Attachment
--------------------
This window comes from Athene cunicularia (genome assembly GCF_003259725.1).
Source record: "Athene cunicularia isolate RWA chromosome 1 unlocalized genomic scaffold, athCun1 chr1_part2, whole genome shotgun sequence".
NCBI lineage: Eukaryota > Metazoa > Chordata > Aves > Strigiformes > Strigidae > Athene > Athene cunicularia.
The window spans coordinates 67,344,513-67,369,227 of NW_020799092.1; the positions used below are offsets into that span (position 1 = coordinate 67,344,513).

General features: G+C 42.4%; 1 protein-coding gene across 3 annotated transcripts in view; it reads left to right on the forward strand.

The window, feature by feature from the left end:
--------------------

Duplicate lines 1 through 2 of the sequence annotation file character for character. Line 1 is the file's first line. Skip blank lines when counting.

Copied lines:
This window comes from Athene cunicularia (genome assembly GCF_003259725.1).
Source record: "Athene cunicularia isolate RWA chromosome 1 unlocalized genomic scaffold, athCun1 chr1_part2, whole genome shotgun sequence".